As anyone who has been following my blog for sometime knows, one of my favourite sayings is that a nation that makes nothing is worth nothing - well it's nice to see someone in the media agreeing with me.
Britain has a strange attitude towards manufacturing. We pride ourselves on great inventions past, voting Brunel the second greatest Britain after Churchill. We flock to watch Top Gear, a programme that celebrates brilliant engineering. Yet we have lost our appetite for inventing: we imagine factories to be Dickensian workhouses that repair rather than create, and file fewer patents per head of population than Finland or New Zealand.
To be honest, I don't think Britain has a strange attitude to manufacturing - just the political elite. It is they who fail to understand that the service industry is just that - a service - and, as the name implies, it is a supporting component of the economy, not a driving force.
Where did it go wrong? Consolidation, nationalisation and union unrest suppressed our automotive industry. Soaring interest rates and increasingly complicated employment law stifled small engineering firms. The inventiveness demonstrated in the Second World War was not used to build an industrial future.
To be fair, a big reason for that is that we were broke after WW2 and the money we got from the Marshall Plan (more than Germany or Japan) we blew on creating the welfare state (while Germany and Japan invested it in rebuilding their industry - which they now protect with a vengeance) - but Dyson is right. Consolidation, nationalisation and union unrest did kill our automotive industry as well as our aerospace industry, steel industry, shipbuilding industry and just about every other major industry. And as Dyson points out, increasingly complicated employment laws - which mostly originate from the EU - make it difficult for smaller companies to compete with the big global conglomerates and they end up either getting swallowed up by them or pushed out of business by them.
All of this is indisputable, but what Dyson fails to address is how we deal with it. His business recently went through a very public globalisation recently as he admits.
At Dyson, for example, we invent in Britain but assemble in Malaysia and Singapore. Our exports count as British, and bring in £500 million of foreign currency a year.
It's funny that we count hoovers made in Singapore as British exports, but Japanese cars assembled in Sunderland as British too. Sounds like there are some odd, "creative" accounting practices going on. Anyway, regardless of how they "count" the exports, the fact is that the jobs for people working at Dyson plants are not for British people.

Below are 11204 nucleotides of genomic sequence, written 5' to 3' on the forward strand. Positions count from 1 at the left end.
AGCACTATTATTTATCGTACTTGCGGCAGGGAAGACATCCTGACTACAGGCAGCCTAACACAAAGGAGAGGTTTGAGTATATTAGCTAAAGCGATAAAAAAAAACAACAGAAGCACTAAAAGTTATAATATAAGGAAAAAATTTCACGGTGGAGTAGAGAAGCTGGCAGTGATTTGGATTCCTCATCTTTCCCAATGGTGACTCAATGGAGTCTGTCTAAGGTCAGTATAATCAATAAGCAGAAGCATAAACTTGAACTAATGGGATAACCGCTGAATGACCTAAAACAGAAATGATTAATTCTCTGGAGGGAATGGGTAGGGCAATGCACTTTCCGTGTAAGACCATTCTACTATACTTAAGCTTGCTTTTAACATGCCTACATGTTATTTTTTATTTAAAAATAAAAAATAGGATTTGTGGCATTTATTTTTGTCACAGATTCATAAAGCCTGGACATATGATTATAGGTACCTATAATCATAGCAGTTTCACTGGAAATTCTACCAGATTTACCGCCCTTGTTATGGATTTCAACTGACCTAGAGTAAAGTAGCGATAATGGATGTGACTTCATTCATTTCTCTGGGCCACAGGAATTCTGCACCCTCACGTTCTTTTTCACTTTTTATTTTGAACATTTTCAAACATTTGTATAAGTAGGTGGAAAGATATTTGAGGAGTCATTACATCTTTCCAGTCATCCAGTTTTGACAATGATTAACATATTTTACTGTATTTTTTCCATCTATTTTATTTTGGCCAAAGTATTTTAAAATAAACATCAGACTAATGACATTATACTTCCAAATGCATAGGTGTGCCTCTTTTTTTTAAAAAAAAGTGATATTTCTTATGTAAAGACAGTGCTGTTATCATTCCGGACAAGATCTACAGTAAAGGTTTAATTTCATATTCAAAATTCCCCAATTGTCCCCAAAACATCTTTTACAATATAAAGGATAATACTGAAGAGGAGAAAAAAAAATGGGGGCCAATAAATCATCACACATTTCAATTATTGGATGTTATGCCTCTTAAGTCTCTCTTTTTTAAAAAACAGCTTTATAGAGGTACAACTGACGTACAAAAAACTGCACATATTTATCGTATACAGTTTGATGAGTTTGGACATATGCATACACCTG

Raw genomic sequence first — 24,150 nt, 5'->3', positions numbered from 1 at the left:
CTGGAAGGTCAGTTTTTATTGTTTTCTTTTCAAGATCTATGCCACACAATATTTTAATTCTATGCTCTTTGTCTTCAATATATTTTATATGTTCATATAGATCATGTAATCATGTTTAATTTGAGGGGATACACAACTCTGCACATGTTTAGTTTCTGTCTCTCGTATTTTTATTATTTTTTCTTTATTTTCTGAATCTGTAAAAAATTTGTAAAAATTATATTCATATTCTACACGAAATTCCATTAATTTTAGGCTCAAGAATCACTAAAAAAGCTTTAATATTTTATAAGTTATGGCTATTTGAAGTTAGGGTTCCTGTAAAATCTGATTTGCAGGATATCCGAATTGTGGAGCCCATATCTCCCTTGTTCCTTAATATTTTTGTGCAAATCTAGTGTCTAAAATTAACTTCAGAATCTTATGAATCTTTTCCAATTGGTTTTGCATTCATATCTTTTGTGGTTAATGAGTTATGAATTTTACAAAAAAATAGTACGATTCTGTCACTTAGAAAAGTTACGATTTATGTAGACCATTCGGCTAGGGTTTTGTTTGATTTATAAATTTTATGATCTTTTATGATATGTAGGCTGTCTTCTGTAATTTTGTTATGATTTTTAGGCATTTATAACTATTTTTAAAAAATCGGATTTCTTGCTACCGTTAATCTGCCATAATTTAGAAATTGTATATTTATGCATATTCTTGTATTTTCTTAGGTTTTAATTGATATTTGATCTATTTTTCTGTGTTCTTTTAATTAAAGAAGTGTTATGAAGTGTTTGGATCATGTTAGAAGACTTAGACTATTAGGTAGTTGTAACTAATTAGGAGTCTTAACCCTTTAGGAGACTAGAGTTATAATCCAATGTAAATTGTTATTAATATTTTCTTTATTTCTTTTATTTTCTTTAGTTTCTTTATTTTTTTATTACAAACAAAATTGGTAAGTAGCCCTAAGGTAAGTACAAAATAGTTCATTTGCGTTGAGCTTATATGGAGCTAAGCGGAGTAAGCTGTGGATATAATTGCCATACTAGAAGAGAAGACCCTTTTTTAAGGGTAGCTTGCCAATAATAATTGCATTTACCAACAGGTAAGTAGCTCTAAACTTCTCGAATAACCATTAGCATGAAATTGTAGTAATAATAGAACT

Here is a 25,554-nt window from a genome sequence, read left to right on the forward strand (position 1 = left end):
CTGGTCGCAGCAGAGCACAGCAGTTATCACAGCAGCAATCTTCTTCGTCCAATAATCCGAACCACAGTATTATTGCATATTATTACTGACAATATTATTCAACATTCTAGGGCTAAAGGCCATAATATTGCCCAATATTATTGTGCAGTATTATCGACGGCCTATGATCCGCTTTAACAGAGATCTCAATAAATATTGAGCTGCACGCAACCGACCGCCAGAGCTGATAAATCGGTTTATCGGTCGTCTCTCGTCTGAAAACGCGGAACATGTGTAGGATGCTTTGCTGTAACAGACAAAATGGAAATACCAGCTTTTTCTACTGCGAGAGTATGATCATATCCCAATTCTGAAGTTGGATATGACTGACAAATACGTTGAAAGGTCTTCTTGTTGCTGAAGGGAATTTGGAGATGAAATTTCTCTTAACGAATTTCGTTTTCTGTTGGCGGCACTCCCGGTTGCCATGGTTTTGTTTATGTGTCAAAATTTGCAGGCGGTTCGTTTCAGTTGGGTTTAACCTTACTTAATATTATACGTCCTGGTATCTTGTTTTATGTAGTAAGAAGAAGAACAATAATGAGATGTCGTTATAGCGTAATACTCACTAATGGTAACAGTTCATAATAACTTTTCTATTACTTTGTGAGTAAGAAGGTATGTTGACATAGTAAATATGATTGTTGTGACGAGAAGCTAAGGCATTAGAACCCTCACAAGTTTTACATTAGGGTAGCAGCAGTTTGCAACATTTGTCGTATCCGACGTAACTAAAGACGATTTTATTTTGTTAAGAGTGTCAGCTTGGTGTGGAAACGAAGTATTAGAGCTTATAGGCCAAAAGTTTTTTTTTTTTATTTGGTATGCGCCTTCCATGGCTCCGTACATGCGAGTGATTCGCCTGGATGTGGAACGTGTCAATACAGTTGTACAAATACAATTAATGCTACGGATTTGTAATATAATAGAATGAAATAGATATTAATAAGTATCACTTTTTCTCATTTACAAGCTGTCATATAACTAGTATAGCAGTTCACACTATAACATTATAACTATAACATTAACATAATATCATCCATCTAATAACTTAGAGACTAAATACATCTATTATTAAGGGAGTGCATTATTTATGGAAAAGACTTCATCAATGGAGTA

Nine of the world's 10 biggest corporations make tangible goods, whether they are cars, turbines, computers or consumer electronics. Of the world's 20 most profitable companies, three are in services. Although British firms increased research and development spending by 7 per cent in 2007, the increase was largely in oil and gas production, software and computer services, pharmaceuticals and banking. We need more research that results in exportable, patented goods.
And the fact is that those companies are spending that money in foreign countries, providing jobs for foreign workers - not Britain or British workers. As Dyson says, we need more exportable, patented goods - but where are they going to come from?
Every year, the number of science and engineering graduates falls. In the last decade, 18 physics departments and 28 chemistry departments have closed. We produce 24,000 engineering graduates a year, compared with over 60,000 psychology graduates.
Well, as I've said before, we need an education system that promotes worthwhile degrees through grants. It's easy to address - let those psychology students make do with student loans and tuition fees and give money through grants to engineering students - that will encourage more people to do engineering and fewer to follow quack science.
As I've been saying for a long long time, the government needs to protect our industry. Protectionism is a dirty word in the modern dictionary, but it shouldn't be. As Dyson points out ....
JCB has been hit hard by a downturn in the construction industry. This pressure has led to inevitable redundancies: JCB is letting go of skilled workers. Some will secure employment elsewhere, but often on a lower salary. Yet in Germany JCB's plant has been supported by the government, which is subsidising salaries so that the country can handle the upturn when it comes.
Germany supports its industry in recession, stagnation and boom times - it is highly protectionist. As is France, Italy, Spain, China, Japan, Indonesia and the USA. Anyone who thinks otherwise is deluding themselves. Just about the only modern developed nation that doesn't protect its industry is Britain - we play by the rules that everybody else ignores and suffer as a consequence.
We need to protect what is left of our industry. Where we are lacking in key sectors the government needs to develop industry in those sectors and protect it from foreign competition. You can moan about how this goes against the principles of "free trade" all you like, but that won't stop this country becoming an economic basket case in the very near future.